New E. coli warning: Lidl chicken ‘riddled’ fecal bacteria, listeria and drug-resistant superbugs, including MRSA

The results showed that 23 of the 40 products analyzed were positive for MRSA and extended-spectrum beta-lactamases (ESBL), bacteria that no longer respond to antimicrobial treatment.  Diarrhea caused by E. Coli bacteria was also recorded in 19 chickens bought from UK stores
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More than half of Lidl chickens are ‘littered’ with potentially deadly drug-resistant ‘superbugs’, researchers have discovered.

The results showed that 23 of the 40 products analyzed were positive for MRSA and extended-spectrum beta-lactamases (ESBL), bacteria that no longer respond to antimicrobial treatment.

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Diarrhea caused by E. Coli bacteria was also recorded in 19 chickens bought from UK stores.

The retailer argued that it had not itself recorded any ‘deviations outside legal levels’, and that no concerns had been flagged by regulators.

But animal welfare charities, which commissioned the research, today branded the results ‘unacceptable’ and called on the poultry industry to curb the use of antibiotics.

The results showed that 23 of the 40 products analyzed were positive for MRSA and extended-spectrum beta-lactamases (ESBL), bacteria that no longer respond to antimicrobial treatment.  Diarrhea caused by E. Coli bacteria was also recorded in 19 chickens bought from UK stores

The results showed that 23 of the 40 products analyzed were positive for MRSA and extended-spectrum beta-lactamases (ESBL), bacteria that no longer respond to antimicrobial treatment. Diarrhea caused by E. Coli bacteria was also recorded in 19 chickens bought from UK stores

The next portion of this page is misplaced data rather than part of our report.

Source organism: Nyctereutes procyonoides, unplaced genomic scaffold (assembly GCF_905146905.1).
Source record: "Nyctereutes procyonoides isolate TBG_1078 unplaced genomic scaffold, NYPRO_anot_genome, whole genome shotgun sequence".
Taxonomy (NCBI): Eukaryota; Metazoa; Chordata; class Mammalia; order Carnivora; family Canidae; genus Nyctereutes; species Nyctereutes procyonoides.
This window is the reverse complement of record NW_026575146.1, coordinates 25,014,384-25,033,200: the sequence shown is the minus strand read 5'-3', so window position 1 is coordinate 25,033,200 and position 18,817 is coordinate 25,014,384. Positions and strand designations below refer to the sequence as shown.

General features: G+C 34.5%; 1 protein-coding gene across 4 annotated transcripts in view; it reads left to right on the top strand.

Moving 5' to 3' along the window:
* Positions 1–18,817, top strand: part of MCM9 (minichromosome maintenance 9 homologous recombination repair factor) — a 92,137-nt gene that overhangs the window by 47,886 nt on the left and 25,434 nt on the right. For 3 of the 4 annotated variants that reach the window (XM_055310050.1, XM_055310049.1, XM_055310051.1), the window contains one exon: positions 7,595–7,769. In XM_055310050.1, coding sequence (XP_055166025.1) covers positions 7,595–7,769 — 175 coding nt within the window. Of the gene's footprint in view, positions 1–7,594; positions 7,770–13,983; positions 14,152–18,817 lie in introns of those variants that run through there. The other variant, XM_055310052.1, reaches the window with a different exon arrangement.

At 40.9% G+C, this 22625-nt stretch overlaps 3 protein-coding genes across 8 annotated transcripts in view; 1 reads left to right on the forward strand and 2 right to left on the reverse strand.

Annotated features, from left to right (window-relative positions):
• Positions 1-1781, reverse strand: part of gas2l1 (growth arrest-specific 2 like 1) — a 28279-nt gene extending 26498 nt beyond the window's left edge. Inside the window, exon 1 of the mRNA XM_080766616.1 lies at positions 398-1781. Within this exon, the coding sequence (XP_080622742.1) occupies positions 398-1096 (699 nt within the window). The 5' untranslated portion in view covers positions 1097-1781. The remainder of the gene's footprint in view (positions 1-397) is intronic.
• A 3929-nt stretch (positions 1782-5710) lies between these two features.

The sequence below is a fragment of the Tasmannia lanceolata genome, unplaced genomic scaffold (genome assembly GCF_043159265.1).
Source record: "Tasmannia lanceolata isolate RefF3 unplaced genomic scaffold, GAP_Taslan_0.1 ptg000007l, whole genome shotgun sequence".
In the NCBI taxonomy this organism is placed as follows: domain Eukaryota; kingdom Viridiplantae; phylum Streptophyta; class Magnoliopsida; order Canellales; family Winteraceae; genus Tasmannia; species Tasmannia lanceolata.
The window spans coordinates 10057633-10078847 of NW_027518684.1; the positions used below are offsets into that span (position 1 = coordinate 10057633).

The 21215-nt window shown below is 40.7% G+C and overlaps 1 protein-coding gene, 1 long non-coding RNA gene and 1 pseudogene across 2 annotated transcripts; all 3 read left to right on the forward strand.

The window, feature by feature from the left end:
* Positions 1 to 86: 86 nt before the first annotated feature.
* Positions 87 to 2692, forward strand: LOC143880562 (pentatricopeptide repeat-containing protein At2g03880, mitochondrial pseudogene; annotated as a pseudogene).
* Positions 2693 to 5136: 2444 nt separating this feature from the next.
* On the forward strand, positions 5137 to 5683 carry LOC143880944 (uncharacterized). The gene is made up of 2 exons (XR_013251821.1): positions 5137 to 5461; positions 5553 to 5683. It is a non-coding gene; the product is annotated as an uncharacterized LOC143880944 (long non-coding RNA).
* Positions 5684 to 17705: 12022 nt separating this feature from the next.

The retailer argued that it had not itself recorded any 'deviations outside legal levels', and that no concerns had been flagged by regulators.  But animal welfare charities, which commissioned the research, today branded the results 'unacceptable' and called on the poultry industry to curb the use of antibiotics.

The retailer argued that it had not itself recorded any 'deviations outside legal levels', and that no concerns had been flagged by regulators.  But animal welfare charities, which commissioned the research, today branded the results 'unacceptable' and called on the poultry industry to curb the use of antibiotics.

The retailer argued that it had not itself recorded any ‘deviations outside legal levels’, and that no concerns had been flagged by regulators. But animal welfare charities, which commissioned the research, today branded the results ‘unacceptable’ and called on the poultry industry to curb the use of antibiotics.